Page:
I met many new friends through the Narwastu Gamelan Ensemble. Many were Westerners who were studying gamelan for a year at the local university, the Indonesian Institute of the Arts. One night, they invited me out to an album release of record that was a compilation of new music by Balinese composers on traditional gamelan instruments.
I arrived to the record release party right on time as per the Facebook event, still used to the precision of Korean time. I forgot that the Balinese are on island time, which means the event wouldn’t start for another hour. The venue was also a coffee bar, so I got a coffee and sat there by myself watching everyone set up for the release party. Trying to not look as awkward as I felt, I began to talk to one of the local musicians there who was helping set up. Little did I know, he was the co-founder of the record label that was responsible for this album release, Insitu Recordings.
Insitu Recordings is not only a record label, but also an arts collective made up of composers and musicians from all around the world who share a passion for Balinese music. Co founded by I Putu Gede Sukaryana (Balot) and Jonathan Adams, Insitu Recordings uses traditional Balinese gamelan in new and innovate ways to create an entirely new sub-group of music. From playing Bach inventions on one of the various metallaphones, to adding an American style rock band to a traditional gamelan gong kebyar ensemble, Insitu is giving traditional Balinese gamelan music a fresh coat of paint and creating something new and exciting anyone around the world would enjoy. Every couple of months, Insitu Recordings releases an installment of music by various composers from all around Bali, and even some composers from the West. It is a platform for young and talented musicians and composers to showcase their music to the public and get their music out there in the international music world.
Balot and I ended up talking all night about what he wants to see happen in the Balinese music scene and how he want to change the way people view music here.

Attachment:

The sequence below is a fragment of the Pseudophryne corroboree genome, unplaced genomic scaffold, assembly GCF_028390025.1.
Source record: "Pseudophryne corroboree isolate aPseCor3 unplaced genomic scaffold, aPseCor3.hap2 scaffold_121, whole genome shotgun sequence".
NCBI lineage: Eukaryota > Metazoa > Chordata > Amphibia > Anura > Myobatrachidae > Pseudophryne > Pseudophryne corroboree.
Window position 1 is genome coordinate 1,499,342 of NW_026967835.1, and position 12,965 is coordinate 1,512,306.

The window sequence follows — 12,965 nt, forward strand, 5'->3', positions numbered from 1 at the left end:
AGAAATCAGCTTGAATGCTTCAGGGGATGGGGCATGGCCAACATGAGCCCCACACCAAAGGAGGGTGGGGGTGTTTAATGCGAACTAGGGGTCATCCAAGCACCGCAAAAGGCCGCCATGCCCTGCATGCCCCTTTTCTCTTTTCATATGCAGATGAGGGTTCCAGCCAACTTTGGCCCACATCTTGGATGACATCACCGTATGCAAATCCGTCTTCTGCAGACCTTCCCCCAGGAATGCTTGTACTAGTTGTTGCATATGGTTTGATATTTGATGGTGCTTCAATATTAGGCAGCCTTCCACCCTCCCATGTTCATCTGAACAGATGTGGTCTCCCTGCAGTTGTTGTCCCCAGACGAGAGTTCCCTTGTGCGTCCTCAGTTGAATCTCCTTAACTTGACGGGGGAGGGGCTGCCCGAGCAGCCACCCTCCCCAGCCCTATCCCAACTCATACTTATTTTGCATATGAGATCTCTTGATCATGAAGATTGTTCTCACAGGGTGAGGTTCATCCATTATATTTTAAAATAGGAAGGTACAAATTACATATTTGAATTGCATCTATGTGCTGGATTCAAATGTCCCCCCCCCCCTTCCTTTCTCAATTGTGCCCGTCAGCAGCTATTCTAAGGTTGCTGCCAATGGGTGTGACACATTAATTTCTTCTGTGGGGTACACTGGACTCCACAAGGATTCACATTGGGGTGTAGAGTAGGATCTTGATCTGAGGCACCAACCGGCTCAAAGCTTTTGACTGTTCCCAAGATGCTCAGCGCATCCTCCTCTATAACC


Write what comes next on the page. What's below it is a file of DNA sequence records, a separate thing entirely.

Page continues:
The Balinese are incredibly competitive when it comes to gamelan ensembles. Balot compared gamelan competitions to a war. He wants to change this idea of music being more than just a competition where someone is better than the other, he wants it to be more of a positive activity. “People aren’t playing for themselves anymore” Balot says. He wants to remind people that music is almost like therapy because it is a reflection of one’s self. Because of Balot and Insitu Recordings, more and more contemporary composers are allowed to showcase and celebrate their talent on a broader spectrum while still respecting the Balinese music tradition.
Balot’s over all mission for Insitu Recordings opened my mind. What if I don’t completely focus on just women in percussion? What if I go even farther? I realized that although it is good to focus on women in traditional percussion ensembles and see how they have essentially “stuck it to the man” in regards of playing instruments that are traditionally only for men. But if I focused solely on women-only projects, I felt like I was doing the same thing to men that they have been doing to women all of these years. They are 50% of the population. If they have a musical mission that interests me that is made for the common good of the community, I should research, study, and learn from them as much as any other woman I have studied thus far.